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CE-48 Residential proximity to highways, DNA methylation and systemic lupus erythematosus
  1. Cristina M Lanata1,
  2. Joanne Nititham1,
  3. Kim Taylor1,
  4. Renuka Nayak1,
  5. Lisa Barcellos2,
  6. Sharon A Chung1,
  7. Joshua Galanter3 and
  8. Lindsey A Criswell1
  1. 1Rosalind Russell/Ephraim P Engleman Rheumatology Research Centre, University of California, San Francisco, USA
  2. 2University of California, Berkeley, USA
  3. 3Department of Pulmonary Medicine, University of California, San Francisco, USA


Background Systemic lupus erythematosus (SLE) is a heterogeneous disease in which epigenetic and environmental risk factors have been implicated. DNA methylation can be influenced by environmental exposures. Exposure to motor vehicle emissions has been linked to increase in overall mortality, asthma and increase incidence of rheumatoid arthritis. The focus of this study was to evaluate methylation changes in relationship to residential proximity to highways in patients with SLE.

Materials and methods We studied 307 patients with SLE who were previously enrolled in a Lupus Genetics Project. As a replication cohort, 225 participants from a gene-environment study of asthma were studied. Residence at the time of blood draw was recorded and geocoded. The distance to the nearest roads from the geocoded locations were calculated for the four major Tele Atlas Feature Class Codes (FCC) road classes. The Geographic Data Technology, Inc. (GDT) road network data were used for these calculations. Genome-wide methylation profiling was performed using the Illumina Infinium HumanMethylation 450 BeadChip.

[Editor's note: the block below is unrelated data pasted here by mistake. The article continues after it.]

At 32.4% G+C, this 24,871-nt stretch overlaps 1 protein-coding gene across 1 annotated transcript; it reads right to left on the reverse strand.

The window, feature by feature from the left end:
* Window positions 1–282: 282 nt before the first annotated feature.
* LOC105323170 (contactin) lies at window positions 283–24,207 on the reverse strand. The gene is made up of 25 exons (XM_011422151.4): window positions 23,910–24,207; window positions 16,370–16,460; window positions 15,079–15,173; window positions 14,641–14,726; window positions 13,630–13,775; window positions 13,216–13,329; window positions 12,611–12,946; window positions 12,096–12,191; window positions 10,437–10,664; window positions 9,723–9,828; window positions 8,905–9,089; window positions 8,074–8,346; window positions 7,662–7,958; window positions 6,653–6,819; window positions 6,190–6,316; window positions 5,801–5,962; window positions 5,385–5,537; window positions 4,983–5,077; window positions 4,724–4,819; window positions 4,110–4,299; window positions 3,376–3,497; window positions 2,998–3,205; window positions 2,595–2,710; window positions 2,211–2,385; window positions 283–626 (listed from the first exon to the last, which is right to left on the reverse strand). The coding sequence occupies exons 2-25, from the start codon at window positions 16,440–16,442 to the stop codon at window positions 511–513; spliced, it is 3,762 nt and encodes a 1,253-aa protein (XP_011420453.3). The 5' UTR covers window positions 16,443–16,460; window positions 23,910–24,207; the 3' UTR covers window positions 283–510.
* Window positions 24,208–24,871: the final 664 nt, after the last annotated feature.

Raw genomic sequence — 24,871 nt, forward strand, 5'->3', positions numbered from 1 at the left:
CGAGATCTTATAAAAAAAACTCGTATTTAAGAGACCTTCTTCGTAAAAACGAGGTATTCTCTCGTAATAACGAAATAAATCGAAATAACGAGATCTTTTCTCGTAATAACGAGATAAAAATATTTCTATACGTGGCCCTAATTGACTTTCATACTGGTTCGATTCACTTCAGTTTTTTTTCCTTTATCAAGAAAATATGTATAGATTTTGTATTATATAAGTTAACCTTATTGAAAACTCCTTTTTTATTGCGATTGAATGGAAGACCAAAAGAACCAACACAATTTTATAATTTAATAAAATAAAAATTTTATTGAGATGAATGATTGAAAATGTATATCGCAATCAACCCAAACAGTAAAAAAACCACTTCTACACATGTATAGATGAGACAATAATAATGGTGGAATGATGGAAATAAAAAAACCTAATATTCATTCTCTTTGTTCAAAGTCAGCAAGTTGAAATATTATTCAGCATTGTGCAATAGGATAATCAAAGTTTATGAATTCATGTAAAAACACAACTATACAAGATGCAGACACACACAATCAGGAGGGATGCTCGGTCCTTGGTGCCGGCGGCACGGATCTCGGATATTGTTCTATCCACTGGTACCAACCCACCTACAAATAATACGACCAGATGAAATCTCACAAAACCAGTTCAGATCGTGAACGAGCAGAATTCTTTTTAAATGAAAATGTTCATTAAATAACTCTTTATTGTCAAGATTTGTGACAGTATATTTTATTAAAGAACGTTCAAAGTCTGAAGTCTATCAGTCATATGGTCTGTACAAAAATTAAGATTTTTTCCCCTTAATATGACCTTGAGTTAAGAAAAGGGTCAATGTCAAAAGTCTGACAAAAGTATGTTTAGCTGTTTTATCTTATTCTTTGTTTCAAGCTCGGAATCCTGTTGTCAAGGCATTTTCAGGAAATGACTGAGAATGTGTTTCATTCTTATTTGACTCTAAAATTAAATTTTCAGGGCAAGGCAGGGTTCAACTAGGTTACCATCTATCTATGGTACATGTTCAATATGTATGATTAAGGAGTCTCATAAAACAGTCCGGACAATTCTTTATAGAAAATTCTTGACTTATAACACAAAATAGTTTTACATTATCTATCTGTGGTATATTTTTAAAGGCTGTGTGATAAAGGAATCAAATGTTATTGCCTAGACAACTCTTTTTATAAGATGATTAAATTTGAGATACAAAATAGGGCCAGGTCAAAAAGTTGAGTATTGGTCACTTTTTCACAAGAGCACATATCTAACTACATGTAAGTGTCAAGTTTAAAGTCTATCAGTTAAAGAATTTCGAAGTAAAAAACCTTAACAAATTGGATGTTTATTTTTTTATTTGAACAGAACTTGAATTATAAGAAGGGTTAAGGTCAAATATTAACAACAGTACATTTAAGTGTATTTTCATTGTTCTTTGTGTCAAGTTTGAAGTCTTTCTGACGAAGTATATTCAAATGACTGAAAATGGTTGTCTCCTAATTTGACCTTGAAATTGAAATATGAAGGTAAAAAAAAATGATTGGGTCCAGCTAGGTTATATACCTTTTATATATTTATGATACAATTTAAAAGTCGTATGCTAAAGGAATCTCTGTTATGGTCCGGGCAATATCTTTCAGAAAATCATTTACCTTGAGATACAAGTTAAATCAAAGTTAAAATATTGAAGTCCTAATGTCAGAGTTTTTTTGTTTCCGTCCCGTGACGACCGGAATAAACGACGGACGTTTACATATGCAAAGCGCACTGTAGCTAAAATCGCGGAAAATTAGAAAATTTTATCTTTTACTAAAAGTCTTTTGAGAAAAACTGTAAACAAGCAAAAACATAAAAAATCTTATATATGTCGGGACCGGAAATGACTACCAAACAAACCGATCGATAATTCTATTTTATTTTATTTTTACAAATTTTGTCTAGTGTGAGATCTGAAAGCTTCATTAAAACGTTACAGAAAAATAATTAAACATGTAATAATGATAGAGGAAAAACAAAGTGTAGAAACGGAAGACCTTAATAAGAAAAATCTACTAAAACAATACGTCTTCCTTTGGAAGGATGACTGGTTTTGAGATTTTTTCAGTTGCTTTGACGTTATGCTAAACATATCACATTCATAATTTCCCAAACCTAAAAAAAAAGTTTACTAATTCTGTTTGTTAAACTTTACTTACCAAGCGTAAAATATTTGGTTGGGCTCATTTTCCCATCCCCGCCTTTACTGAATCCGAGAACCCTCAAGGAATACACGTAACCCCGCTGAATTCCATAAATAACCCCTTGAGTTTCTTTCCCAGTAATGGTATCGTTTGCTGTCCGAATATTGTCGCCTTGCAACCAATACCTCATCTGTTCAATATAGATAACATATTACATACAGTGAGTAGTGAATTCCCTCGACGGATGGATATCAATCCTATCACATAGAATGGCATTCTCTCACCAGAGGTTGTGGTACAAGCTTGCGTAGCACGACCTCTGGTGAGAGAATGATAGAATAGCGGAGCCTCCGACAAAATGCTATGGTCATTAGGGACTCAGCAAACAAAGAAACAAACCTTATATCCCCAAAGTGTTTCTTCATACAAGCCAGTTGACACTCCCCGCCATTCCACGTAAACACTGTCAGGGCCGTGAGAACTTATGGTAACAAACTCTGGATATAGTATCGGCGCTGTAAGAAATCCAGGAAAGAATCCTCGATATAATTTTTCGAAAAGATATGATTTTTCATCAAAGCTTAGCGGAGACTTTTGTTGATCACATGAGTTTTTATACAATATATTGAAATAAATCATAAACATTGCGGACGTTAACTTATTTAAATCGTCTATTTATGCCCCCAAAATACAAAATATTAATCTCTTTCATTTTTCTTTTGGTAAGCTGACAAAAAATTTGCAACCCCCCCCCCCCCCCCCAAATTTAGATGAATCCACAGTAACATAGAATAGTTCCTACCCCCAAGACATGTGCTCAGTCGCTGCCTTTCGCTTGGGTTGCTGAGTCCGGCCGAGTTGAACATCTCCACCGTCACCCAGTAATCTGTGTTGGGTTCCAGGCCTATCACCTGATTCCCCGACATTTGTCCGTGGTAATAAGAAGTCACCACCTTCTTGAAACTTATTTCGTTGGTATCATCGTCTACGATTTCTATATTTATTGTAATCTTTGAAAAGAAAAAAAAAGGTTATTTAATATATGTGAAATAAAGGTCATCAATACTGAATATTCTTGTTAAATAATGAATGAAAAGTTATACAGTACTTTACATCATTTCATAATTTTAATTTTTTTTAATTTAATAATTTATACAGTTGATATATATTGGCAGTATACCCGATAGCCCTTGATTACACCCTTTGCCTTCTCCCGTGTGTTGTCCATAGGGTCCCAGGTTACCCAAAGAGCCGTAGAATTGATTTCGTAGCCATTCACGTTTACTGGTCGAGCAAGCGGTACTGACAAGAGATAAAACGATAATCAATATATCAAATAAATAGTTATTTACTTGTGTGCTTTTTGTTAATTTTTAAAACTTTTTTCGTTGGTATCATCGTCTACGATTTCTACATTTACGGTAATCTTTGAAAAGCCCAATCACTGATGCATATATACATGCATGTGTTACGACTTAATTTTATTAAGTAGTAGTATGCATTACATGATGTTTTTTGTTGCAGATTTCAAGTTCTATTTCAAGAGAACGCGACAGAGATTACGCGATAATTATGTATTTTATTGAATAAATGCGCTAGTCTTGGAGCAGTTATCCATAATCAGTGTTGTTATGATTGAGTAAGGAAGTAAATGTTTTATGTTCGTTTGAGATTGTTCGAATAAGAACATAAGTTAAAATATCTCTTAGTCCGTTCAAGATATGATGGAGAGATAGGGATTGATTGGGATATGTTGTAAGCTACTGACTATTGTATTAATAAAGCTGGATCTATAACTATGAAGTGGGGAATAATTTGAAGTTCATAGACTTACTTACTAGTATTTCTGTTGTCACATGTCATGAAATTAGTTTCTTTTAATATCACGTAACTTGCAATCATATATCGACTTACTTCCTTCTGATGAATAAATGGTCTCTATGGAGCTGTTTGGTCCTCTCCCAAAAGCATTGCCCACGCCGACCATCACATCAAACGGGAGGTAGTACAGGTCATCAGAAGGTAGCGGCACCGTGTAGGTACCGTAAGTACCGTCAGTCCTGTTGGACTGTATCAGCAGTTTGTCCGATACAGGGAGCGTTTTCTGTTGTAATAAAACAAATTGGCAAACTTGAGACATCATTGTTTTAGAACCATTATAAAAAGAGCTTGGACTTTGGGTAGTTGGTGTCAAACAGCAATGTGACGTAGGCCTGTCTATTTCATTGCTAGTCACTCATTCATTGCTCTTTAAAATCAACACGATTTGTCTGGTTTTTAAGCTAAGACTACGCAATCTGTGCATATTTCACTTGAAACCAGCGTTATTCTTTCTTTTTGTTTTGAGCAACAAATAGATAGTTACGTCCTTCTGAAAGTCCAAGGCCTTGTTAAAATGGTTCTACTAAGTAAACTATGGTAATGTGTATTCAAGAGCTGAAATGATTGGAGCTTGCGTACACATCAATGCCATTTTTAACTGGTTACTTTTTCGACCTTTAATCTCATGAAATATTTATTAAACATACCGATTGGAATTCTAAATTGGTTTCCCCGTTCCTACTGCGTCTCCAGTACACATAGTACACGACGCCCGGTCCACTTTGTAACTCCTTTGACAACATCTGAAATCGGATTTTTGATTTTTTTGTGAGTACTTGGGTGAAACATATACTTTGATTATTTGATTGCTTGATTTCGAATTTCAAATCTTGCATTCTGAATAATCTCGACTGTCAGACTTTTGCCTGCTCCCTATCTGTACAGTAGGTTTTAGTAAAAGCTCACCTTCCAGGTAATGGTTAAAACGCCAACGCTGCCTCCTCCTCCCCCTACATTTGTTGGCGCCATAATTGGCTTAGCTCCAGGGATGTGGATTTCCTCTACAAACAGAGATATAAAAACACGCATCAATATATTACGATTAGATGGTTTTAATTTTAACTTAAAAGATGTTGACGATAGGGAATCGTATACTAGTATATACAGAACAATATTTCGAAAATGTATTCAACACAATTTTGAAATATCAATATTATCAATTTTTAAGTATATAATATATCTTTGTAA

Results Patients residing within a 300 metre radius from a major highway were defined as at high risk for significant hazardous health outcomes1. Thirty-eight patients (12.4%) were residing in a high risk area. Multivariate analysis did not reveal any statistically significant association between proximity to highways and disease phenotypes, however there was a trend for higher incidence of discoid rash (OR 1.5) neurological disorders (OR 1.4) and antiphospholipid antibodies (1.4). Analysis of genome-wide methylation data revealed 3 methylation sites that were significantly hypomethylated in patients who resided in a high risk zone (P value < 1.7 E-07, Table 1). These three sites belonged to a single gene, UBE2U, which encodes one of the E2 enzymes involved in the ubiquitination of proteins and histones, as well as DNA repair. To replicate these findings, CpG Sites for all the UBE gene family were analysed in a control group. Our 3 top hits were not replicated, however one CpG site (cg22352634) belonging to the first intron of the gene UBE2U was found hypomethylated in controls who resided in a high risk zone, with a p value of 0.0044.

Conclusions Hypomethylation of UBE2U was associated with residing close to a highway in our SLE patients, however this was not seen in a control cohort, and suggesting increased susceptibility for exposures in patients with SLE. Additional work is warranted to confirm these findings, examine other potentially relevant exposures, and determine whether these epigenetic changes are associated with increased UBE2U expression.

Abstract CE-48 Table 1

Methylation differences between patients who resided in a high risk vs low risk area

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